Michael was particularly focused on one journalist, Sarah Lacy, the editor of the Silicon Valley website PandoDaily, a sometimes combative voice inside the industry. Lacy recently accused Uber of “sexism and misogyny.” She wrote that she was deleting her Uber app after BuzzFeed News reported that Uber appeared to be working with a French escort service. “I don’t know how many more signals we need that the company simply doesn’t respect us or prioritize our safety,” she wrote.

At the dinner, Michael expressed outrage at Lacy’s column and said that women are far more likely to get assaulted by taxi drivers than Uber drivers. He said that he thought Lacy should be held “personally responsible” for any woman who followed her lead in deleting Uber and was then sexually assaulted.

Then he returned to the opposition research plan. Uber’s dirt-diggers, Michael said, could expose Lacy. They could, in particular, prove a particular and very specific claim about her personal life.

Michael at no point suggested that Uber has actually hired opposition researchers, or that it plans to. He cast it as something that would make sense, that the company would be justified in doing.

Later in the article:

The spokeswoman, Nairi Hourdajian, said the company does not do “oppo research” of any sort on journalists, and has never considered doing it. She also said Uber does not consider Lacy’s personal life fair game, or believe that she is responsible for women being sexually assaulted.

Hourdajian also said that Uber has clear policies against executives looking at journalists’ travel logs, a rich source of personal information in Uber’s posession.

“Any such activity would be clear violations of our privacy and data access policies,” Hourdajian said in an email. “Access to and use of data is permitted only for legitimate business purposes. These policies apply to all employees. We regularly monitor and audit that access.”

In fact, the general manager of Uber NYC accessed the profile of a BuzzFeed News reporter, Johana Bhuiyan, to make points in the course of a discussion of Uber policies. At no point in the email exchanges did she give him permission to do so.

At the Waverly Inn dinner, it was suggested that a plan like the one Michael floated could become a problem for Uber.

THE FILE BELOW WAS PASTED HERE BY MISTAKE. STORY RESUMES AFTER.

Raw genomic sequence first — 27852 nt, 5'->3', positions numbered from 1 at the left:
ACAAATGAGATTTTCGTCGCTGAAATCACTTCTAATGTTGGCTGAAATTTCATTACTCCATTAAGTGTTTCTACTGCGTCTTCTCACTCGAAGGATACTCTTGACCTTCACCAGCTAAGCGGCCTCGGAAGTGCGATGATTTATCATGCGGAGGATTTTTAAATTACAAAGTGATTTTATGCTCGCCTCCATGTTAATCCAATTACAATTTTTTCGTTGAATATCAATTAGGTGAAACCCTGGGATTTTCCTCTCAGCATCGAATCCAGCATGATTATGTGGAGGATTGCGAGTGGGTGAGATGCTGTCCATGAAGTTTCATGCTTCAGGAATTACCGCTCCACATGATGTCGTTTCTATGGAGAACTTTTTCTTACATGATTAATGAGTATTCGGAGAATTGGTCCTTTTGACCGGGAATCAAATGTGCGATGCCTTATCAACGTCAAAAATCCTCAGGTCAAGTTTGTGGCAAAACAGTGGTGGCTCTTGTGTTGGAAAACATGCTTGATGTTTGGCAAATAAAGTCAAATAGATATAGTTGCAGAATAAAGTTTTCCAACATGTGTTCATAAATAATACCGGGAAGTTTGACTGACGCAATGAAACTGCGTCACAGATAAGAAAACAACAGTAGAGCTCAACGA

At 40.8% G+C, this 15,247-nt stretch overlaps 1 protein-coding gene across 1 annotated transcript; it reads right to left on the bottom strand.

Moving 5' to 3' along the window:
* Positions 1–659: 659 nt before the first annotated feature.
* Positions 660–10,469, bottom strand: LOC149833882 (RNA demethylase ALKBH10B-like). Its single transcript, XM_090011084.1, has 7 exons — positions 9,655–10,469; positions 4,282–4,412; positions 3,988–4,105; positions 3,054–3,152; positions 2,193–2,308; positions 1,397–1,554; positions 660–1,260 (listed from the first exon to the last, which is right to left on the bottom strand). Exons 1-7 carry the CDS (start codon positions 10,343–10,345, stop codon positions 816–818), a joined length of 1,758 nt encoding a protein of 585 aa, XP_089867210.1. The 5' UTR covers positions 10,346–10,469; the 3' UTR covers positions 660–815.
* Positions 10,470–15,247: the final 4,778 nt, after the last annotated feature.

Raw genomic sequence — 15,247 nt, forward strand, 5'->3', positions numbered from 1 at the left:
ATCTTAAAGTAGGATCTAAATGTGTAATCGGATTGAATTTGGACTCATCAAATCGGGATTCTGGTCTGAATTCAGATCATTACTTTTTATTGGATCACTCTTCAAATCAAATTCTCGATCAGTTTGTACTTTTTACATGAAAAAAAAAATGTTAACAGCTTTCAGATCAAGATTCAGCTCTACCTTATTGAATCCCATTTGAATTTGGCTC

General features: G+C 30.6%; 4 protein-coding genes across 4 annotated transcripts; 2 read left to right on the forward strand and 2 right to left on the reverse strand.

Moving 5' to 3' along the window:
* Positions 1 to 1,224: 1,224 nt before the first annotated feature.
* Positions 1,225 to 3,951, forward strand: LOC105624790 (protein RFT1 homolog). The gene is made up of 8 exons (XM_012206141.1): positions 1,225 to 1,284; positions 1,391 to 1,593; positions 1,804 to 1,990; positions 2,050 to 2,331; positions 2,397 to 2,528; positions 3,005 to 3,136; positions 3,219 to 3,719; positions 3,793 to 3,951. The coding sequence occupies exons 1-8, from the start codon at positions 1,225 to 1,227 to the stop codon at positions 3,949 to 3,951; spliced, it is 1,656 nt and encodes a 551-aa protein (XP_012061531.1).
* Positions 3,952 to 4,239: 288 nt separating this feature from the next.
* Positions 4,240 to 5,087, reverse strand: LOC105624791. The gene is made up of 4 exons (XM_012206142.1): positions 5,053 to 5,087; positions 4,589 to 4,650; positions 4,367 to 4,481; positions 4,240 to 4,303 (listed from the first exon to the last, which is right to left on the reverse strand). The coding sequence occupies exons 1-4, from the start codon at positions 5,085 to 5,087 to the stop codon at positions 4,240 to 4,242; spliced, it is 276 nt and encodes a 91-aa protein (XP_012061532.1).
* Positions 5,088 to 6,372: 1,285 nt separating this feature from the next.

Michael responded: “Nobody would know it was us.”

The moment I learned just how far Uber will go to silence journalists and attack women – by Sarah Lacy in PandoDaily. She is the person named as the target of the Uber smear campaign. (She also points out that the Uber CEO has said that he now gets so much ass that he calls the company “Boober.” Classy guy, eh?)

Uber exec suggests muzzling reporters over negative coverage – Brian Fung in the Washington Post

The Smartest Bro in the Room – Ellen Cushing in San Francisco Magazine. A more general picture of the company.

The executive who voiced the idea for the campaign has apologized, but quite obviously only because he was exposed for pushing the idea. It’s quite clear that he has had no serious change of heart, and I would bet that the initiative proceeds, but more quietly.

These guys are sociopaths.

UPDATE: Another good article, this one by Matt Yglesias: “Uber has an asshole problem.”

Written by Leisureguy

18 November 2014 at 11:02 am

Posted in Business, Media

The DoJ and Congress are begging each other to reform marijuana laws. So why hasn’t either budged?

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Good question. Eric Holder, as Attorney General, could move marijuana out of the Schedule I category (more dangerous than cocaine!!) today, but he doesn’t. Why not? Or, perhaps more important, why does Holder give a pass to the banks that break the law? He knows that JP Morgan committed fraud, but he lets them off the hook with a fine (a large portion of which will be paid by taxpayers and victims) and keeps secret the damning evidence that JP Morgan knew quite well that it was committing fraud and in fact had been informed of that by one of its own lawyers/analysts (who was quickly fired).